[End of paranoid speculation]


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RE: horticultural oil

Yes, Chris, insecticidal soap is a very old, tried and true remedy and can be extremely effective when used appropriately. Grandma's lye soap worked well because it was made with lard, animal fat. That's the active ingredient in insecticidal soap. Oils are fats which remain liquid at room temperature. They smother insects and diseases, while the lard also dries out the exoskeletons of the insects, preventing them from molting so they strangle in their own skins.

It can also severely dry out your skin and is highly caustic to eye tissue, so proper use and protection are essential. All oils, including insecticidal soap, just as with all other garden chemicals and fertilizers, can be highly toxic to aquatic life and should never be used where they can accidentally be introduced into ponds, streams and rivers.

Also, because it contains "animal products", its use sometimes raises some interesting questions when considered by those with religious or moral issues. I've encountered situations where organic controls were desired, but the products could not contain either beef or pork products, which is virtually impossible to determine. One of the most "interesting" situations was where the homeowner required no animal products be used in her garden as she was a strict vegetarian. No blood or bone meal and no animal lard, but complete organic methods were to be followed. It was possible and I respected her requests, but found it rather ironic that the full leather interiors of their Lexus SUV and big Audi sedan, and their expensive, designer clothing accessories seemed somehow exempt.

These products can be highly effective when used properly. But, they are highly phytotoxic, which should be kept in mind. Kim


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Insecticidal Soap

If Kim doesn't clarify and correct his statements, then I will when I have more time.


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RE: horticultural oil

Not to mention oil dependence upon countries where HUMANS are abused. But I digress--
I am not opposed to using insecticidal soap but I don't know when to use it.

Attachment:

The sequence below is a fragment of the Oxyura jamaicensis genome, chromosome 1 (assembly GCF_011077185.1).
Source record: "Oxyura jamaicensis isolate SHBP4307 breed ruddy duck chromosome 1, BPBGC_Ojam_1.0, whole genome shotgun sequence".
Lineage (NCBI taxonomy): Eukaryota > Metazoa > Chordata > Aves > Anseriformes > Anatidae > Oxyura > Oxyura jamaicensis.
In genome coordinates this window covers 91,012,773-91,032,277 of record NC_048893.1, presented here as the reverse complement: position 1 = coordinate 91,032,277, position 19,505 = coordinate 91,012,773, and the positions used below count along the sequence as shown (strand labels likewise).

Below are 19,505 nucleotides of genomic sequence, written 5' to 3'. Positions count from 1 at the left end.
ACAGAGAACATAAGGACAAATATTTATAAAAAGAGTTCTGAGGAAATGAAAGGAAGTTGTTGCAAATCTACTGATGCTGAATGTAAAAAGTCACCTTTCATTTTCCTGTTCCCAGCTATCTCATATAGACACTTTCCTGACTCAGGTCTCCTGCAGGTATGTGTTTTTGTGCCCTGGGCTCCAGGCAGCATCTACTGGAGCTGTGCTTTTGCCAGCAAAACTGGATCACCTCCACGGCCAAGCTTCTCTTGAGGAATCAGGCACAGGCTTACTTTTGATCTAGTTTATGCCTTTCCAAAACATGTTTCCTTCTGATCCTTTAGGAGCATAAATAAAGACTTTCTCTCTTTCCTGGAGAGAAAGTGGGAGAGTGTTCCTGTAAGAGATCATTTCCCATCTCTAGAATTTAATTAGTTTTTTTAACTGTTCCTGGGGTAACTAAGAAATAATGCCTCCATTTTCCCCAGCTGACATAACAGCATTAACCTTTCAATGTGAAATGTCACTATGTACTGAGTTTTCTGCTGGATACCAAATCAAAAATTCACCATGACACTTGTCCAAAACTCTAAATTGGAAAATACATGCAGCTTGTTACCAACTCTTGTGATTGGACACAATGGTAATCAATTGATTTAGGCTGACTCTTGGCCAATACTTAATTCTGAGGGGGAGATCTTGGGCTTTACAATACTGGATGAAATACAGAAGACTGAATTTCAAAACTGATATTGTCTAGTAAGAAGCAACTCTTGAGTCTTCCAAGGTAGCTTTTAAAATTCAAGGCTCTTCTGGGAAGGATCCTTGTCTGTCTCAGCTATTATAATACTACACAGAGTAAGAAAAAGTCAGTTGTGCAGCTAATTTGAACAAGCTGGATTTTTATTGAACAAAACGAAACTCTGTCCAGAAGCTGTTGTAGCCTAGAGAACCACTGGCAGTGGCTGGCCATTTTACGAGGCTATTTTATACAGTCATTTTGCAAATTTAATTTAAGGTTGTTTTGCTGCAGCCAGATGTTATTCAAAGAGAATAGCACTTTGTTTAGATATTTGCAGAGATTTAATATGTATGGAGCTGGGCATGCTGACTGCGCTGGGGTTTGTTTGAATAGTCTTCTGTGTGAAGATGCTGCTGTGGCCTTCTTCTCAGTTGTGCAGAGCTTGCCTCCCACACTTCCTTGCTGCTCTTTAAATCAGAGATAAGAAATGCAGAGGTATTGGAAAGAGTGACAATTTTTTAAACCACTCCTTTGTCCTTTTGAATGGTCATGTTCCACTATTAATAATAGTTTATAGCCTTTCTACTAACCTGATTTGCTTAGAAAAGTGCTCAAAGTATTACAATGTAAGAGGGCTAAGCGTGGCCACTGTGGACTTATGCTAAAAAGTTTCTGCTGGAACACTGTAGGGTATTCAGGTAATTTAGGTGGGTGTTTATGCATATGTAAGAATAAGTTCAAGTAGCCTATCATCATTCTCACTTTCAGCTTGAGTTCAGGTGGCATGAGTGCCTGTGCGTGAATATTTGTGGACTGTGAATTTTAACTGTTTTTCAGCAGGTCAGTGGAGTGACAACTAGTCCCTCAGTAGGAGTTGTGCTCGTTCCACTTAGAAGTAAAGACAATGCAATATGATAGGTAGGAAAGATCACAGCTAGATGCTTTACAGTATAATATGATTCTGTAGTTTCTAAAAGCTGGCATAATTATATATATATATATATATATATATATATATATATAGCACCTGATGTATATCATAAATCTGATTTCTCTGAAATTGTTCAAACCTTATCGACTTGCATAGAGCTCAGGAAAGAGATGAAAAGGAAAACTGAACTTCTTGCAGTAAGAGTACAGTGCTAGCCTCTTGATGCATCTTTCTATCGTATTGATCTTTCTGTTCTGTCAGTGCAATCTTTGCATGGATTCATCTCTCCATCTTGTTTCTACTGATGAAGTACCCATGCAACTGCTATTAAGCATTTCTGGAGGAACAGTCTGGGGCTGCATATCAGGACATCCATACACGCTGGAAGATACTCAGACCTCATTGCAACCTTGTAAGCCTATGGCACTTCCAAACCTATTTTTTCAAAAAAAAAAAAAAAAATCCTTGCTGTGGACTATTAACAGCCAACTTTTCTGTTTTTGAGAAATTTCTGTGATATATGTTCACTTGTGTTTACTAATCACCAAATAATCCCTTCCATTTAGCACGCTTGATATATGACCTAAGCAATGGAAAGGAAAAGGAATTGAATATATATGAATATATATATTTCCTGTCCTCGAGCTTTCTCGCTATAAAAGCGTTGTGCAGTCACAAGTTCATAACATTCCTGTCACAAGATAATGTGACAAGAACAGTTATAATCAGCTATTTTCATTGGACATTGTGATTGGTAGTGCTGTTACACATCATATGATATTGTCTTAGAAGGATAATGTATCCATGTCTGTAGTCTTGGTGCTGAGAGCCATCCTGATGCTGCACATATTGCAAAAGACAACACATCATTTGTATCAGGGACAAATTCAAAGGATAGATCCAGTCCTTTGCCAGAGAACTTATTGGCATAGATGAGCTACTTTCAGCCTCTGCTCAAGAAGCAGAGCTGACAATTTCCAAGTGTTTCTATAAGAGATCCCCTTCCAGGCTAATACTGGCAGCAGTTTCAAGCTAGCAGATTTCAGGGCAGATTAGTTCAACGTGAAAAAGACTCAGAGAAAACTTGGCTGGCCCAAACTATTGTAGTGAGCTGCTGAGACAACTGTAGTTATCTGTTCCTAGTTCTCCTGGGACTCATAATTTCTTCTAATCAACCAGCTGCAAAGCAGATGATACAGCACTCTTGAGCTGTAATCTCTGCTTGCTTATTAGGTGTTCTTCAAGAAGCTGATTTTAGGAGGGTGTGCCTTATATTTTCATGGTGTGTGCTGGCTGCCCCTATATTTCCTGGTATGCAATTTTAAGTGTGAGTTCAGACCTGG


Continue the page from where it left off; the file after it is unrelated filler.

I also read something about dunking canes of bare roots in bleach solution before planting???
I feel like any day my garden is going to be invaded and destroyed. I had no idea pests were such pests!
I'd like to release beneficial insects. Where, how, what? When?
Based on my limited experience I am still in the throes of the rose honeymoon.
Thanks you all!


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RE: horticultural oil

How many cool days would you suggest are needed in a row if one uses a horticultural oil in my part of SoCal?


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RE: horticultural oil

With oil or soap, you are probably OK (no guarantees) to use them on well-watered plants in the morning of a day when temperatures will rise no higher than the low (or maybe mid-) 80s. I have used both without harm, and without worrying about future temperatures. It rarely reaches 90 here.


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Insecticidal Soap

About insecticidal soap:

Unless folks don't bathe, I feel confident that anyone reading this is familiar with soap from a very young age. However, there are NUMEROUS incarnations of soap thanks to our modern chemical engineers, but only a correctly formulated one will kill insect pests. No More Tears, for example, will NOT kill them.

Please DO NOT put soap scum on the Koi pond. I know that you weren't going to do that.

At a certain age - and I categorically deny any first hand knowledge of this, it would be difficult to notice any skin drying effects above and beyond the naturally occurring!

Phytotoxic means poisonous to plants.
I've been using insecticidal soap for about a decade and IT has NEVER killed even one of my roses - NOT EVEN my tiny newly received bands. The first thing that happens when I take roses out of the delivery box is I thoroughly spray them with insecticidal soap.

Or stated differently: insecticidal soap is NOT phytotoxic; it's insect toxic (insecticide)! And of the choices for insecticides, it is the most environmentally friendly.

PLUS, one of a beginning gardener's first objectives is to understand N-P-K, the abbreviation for the components in commercial fertilizers. The K stands for potassium. The insecticidal soap I use is formulated with potassium. As it biodegrades, tiny amounts of potassium become available to the roses. And who doesn't love a product with more than one use?

In the link below, see the Wiki article on potassium deficiency.

I also recommend the Wiki article you will find if you search N P K.

Here is a link that might be useful: Potassium Deficiency


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RE: horticultural oil

From Wiki: